In this section, the details of study area, data used and the methodology followed are presented.

Study area

In this study, the data of two stations, namely Tabriz and Urmia in north-west Iran, located near to the banks of Lake Urmia, are considered. Lake Urmia is the second largest salty lake in the world at high risk of drought and the researchers in the region are investigating hydroclimatic and anthropogenic factors leading to this issue (Schulz et al. 2020; Nourani et al. 2021). One task in this regard is which province (left or right) has more contribution to the problem (in both natural and anthropogenic points of view). So any additional insights gained from the studies related to the region are believed to be beneficial in the improved modelling of ET0 and subsequent irrigation water management. The locations of the meteorological stations are marked in Figure 1. Tabriz city, with an average altitude of 1,350 m, is located in north-western Iran (Lat. 38°8′N – Long. 46°15′E), after the confluence of river Qurichai and river Ajichai. The annual precipitation of Tabriz is nearly 380 mm, and it experiences dry summers. A semi hot climate in the summer season and mild climate in the spring season prevails in the area. The mean annual temperature is ∼13 °C and annual potential evapotranspiration is 1,733 mm. Urmia (Lat. 37°34′N – Long. 44°58′E and altitude ∼1,300 m) is a city located in north-western Iran. The city experiences very little rainfall in the summer season with an average annual rainfall of 300 mm (Nourani et al. 2019a). In most years, freezing happens for about 120 days. High altitude locations receive solar irradiance at a faster rate, which results in the increase in air temperature and finally the increased rate of evapotranspiration. This is reflected in the maximum temperature and daily pan evaporation of Tabriz station (35.2 °C and 15.3 mm) against the values of 33.9 °C and 11 mm for Urmia station. However, the Urmia Lake increases the evaporation from the water bodies and, as a result, Urmia receives more maximum and mean precipitation at daily scale (3.73 and 0.66 mm) than Tabriz (2.9 and 0.59 mm).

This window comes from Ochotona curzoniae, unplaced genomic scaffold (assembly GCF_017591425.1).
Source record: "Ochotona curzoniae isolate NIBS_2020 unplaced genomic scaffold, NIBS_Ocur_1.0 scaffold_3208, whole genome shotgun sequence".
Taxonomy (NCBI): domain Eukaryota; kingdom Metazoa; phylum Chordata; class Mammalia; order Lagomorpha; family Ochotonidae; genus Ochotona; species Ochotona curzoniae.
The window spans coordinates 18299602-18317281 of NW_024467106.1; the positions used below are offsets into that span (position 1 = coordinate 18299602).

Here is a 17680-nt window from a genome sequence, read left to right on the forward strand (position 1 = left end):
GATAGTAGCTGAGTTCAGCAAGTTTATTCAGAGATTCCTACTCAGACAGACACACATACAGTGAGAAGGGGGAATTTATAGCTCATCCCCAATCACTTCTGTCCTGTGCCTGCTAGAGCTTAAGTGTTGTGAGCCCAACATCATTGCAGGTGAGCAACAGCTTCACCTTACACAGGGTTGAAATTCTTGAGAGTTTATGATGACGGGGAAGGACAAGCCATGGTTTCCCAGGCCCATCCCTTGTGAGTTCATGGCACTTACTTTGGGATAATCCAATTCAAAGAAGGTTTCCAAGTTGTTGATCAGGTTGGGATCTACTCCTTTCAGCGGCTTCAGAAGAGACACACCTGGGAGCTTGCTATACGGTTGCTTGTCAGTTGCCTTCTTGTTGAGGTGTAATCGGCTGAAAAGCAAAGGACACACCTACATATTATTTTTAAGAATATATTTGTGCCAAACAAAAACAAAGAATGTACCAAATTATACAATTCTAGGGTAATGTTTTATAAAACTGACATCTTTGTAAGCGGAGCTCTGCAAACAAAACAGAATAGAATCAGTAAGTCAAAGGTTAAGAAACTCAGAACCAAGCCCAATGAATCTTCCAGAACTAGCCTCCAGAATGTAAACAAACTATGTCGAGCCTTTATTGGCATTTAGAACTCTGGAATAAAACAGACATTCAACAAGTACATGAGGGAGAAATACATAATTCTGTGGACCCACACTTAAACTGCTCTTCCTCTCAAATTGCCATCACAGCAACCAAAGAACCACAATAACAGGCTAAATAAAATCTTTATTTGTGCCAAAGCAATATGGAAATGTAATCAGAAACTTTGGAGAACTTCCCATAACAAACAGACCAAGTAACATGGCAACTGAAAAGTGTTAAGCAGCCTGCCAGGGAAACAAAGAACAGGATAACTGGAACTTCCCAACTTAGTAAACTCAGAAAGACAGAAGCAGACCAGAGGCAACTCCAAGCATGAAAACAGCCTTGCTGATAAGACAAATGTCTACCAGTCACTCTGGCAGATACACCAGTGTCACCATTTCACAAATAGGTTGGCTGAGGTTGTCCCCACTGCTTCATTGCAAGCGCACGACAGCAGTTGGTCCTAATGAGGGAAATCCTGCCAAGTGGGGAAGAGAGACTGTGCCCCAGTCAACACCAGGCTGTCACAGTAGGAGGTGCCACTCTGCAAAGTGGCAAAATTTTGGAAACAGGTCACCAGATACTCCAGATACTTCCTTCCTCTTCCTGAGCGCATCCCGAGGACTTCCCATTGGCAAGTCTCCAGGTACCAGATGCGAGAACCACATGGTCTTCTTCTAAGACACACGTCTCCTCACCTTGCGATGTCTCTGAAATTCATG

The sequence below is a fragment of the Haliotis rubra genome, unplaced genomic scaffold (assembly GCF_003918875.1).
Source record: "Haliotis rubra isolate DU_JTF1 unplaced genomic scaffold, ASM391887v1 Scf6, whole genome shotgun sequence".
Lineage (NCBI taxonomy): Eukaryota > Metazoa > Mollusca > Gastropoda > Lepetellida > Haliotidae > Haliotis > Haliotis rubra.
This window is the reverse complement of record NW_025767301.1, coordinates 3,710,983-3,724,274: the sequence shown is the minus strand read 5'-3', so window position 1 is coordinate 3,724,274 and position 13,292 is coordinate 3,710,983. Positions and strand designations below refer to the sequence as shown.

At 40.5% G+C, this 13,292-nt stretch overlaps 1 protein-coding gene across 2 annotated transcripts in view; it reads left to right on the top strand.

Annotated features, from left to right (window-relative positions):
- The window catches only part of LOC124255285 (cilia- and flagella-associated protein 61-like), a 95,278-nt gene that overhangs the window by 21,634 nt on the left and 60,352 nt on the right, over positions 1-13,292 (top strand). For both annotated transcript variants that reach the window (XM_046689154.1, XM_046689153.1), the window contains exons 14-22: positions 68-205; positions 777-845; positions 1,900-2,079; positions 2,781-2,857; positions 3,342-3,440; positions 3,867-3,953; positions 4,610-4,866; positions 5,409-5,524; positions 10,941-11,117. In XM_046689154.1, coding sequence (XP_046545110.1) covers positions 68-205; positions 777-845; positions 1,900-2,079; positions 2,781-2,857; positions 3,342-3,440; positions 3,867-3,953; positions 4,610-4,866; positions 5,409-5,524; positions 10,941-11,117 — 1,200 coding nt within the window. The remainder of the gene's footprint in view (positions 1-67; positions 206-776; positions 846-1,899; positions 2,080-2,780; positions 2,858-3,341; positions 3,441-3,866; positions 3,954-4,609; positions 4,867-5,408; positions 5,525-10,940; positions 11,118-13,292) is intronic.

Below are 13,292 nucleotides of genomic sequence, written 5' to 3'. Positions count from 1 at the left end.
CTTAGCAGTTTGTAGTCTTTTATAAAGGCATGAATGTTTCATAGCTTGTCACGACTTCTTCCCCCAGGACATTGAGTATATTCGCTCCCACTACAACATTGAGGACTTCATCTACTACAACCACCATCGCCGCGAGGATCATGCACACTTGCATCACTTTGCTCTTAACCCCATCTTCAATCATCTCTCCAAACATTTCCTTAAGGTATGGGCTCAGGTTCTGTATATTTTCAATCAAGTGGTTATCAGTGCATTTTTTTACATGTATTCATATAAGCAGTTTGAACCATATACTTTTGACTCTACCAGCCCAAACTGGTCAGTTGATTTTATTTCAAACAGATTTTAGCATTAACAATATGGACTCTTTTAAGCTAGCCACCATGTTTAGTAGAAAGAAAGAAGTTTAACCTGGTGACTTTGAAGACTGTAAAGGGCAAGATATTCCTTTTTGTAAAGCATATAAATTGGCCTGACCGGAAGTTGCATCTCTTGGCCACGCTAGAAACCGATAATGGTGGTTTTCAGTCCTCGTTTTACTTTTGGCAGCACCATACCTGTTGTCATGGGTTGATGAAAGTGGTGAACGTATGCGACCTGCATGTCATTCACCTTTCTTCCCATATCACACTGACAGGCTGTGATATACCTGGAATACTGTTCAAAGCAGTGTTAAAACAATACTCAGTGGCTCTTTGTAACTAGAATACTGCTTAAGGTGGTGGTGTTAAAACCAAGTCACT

Figure 1

Procedure of wavelet coherence analysis of ET0. MV indicates meteorological variable.

Figure 1

Procedure of wavelet coherence analysis of ET0. MV indicates meteorological variable.

Data